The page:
What is a Population pyramid?

A population pyramid, also called age-sex pyramid and age structure diagram, is a graphical illustration that shows the distribution of various age groups in a population (typically that of a country or region of the world), which normally forms the shape of a pyramid.

It typically consists of two back-to-back bar graphs, with the population plotted on the X-axis and age on the Y-axis, one showing the number of males and one showing females in a particular population in five-year age groups (also called cohorts). Males are conventionally shown on the left and females on the right, and they may be measured by raw number or as a percentage of the total population.

Young population

Generally a population pyramid that displays a population percentage of ages 1–14 over 30% and ages 75 and above under 6% is considered a "young population".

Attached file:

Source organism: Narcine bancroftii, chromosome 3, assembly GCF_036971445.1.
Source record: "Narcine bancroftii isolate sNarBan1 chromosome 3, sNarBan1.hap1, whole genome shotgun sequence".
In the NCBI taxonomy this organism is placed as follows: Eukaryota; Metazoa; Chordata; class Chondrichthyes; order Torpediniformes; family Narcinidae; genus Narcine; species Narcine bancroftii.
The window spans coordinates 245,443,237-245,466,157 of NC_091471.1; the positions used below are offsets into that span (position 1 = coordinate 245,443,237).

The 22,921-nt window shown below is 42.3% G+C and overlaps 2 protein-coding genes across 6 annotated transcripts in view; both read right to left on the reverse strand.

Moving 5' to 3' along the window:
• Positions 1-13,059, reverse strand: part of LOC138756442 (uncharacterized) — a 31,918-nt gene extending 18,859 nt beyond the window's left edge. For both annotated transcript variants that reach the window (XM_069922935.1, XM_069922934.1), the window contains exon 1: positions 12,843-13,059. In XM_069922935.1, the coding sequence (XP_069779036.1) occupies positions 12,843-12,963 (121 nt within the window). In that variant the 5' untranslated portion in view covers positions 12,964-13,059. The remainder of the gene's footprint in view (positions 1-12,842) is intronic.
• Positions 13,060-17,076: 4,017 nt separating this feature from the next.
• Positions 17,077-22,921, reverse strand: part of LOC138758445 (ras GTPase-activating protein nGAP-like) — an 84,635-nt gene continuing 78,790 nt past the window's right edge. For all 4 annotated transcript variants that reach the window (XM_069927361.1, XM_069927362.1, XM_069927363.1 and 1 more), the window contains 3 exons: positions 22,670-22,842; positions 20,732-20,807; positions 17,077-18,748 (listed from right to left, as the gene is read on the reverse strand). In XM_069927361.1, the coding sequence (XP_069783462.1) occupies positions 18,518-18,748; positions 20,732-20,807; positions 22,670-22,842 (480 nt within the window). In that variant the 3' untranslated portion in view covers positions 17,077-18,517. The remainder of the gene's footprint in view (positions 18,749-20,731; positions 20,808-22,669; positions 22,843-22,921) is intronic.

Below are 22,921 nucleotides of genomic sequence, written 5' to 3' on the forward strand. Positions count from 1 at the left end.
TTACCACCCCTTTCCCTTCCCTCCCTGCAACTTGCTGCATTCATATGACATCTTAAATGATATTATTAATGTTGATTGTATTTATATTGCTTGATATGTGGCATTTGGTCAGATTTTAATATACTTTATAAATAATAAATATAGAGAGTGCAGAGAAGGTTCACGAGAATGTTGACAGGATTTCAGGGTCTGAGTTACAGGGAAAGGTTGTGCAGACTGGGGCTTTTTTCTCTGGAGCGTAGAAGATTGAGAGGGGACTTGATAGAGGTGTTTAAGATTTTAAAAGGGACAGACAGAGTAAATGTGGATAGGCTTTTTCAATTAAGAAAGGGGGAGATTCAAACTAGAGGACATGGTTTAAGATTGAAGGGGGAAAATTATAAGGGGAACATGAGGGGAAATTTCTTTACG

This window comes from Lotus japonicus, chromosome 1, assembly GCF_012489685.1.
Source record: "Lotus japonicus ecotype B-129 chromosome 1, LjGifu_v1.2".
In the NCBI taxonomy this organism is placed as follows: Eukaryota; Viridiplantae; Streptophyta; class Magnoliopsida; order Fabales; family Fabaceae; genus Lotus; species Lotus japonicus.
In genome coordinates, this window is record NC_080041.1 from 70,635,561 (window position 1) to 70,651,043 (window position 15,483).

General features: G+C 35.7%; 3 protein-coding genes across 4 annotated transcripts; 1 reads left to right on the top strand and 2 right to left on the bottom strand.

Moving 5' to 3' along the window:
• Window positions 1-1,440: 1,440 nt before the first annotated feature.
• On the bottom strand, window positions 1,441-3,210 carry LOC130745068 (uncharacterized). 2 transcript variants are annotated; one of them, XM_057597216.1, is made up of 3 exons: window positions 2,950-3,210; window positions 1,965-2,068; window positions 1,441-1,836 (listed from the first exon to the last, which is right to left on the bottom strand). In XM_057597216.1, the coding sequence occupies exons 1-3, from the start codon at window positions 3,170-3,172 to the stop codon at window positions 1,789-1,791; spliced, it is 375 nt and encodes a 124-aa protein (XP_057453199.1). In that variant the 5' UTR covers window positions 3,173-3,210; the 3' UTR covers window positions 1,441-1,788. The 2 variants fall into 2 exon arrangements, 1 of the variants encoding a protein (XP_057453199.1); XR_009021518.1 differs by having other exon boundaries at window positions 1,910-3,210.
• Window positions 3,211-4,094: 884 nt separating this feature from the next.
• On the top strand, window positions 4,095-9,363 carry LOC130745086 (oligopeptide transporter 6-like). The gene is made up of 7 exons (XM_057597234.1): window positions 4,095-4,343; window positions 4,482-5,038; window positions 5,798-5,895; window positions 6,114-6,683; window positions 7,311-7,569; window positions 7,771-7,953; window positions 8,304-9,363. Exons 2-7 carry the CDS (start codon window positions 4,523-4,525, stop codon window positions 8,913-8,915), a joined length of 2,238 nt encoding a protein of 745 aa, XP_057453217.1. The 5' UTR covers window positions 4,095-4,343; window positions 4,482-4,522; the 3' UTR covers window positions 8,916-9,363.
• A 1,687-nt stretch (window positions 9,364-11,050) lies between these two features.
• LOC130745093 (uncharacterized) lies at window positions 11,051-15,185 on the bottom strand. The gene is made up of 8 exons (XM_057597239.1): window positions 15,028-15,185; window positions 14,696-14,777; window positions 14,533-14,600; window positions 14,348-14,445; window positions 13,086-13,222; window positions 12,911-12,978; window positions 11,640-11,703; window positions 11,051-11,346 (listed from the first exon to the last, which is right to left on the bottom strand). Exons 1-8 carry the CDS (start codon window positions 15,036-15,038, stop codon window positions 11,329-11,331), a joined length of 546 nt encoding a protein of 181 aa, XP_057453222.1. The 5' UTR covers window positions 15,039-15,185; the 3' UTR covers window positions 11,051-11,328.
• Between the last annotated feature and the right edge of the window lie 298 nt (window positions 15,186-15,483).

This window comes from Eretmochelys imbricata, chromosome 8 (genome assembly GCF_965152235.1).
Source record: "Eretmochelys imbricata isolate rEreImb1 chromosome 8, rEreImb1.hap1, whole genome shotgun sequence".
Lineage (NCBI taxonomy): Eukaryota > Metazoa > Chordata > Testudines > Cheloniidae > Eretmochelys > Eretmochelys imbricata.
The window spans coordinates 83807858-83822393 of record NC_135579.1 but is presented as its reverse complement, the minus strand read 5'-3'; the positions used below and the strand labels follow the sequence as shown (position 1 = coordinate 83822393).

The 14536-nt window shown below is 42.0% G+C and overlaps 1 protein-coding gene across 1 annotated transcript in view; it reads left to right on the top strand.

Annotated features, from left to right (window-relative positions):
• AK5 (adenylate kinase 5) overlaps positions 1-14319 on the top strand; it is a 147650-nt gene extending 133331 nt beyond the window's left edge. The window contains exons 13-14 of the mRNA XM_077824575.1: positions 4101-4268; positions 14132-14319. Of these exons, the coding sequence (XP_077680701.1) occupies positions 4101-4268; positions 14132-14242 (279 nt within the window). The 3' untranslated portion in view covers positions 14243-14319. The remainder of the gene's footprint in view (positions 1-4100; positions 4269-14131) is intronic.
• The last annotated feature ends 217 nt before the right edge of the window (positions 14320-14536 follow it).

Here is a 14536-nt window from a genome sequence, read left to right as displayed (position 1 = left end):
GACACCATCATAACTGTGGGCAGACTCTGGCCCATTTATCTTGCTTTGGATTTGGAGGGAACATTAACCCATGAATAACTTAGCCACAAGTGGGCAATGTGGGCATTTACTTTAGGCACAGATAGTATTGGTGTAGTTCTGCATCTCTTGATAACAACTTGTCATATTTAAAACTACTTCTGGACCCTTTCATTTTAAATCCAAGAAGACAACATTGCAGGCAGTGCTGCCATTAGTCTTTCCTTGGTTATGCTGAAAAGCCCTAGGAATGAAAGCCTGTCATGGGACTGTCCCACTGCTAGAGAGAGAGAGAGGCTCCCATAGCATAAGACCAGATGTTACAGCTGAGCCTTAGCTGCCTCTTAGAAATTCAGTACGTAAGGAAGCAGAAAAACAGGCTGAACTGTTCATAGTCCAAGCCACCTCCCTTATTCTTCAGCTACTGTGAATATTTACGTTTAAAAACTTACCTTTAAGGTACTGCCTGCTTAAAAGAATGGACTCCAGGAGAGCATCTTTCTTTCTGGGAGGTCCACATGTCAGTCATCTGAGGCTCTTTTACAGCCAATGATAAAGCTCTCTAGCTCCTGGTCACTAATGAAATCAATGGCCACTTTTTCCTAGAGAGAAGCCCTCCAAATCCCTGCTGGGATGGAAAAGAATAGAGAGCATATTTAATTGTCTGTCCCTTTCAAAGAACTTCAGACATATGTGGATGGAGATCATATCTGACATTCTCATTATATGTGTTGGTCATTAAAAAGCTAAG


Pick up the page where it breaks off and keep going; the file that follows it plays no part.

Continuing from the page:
This pattern generally occurs in developing countries, with a high agricultural workforce.

Ageing population

A population pyramid that displays a population percentage of ages 1–14 under 30% and ages 75 and above over 6% is considered an "aging population".
Usually found in developed countries with adequate health services, e.g. Australia).

A country that displays all or none of these characteristics is considered neither.

Uses of Population pyramid

  • Population pyramids can be used to find the number of economic ‘dependents’ being supported in a particular population.
  • Population pyramids can be used to observe the natural increase, birth, and death rate.

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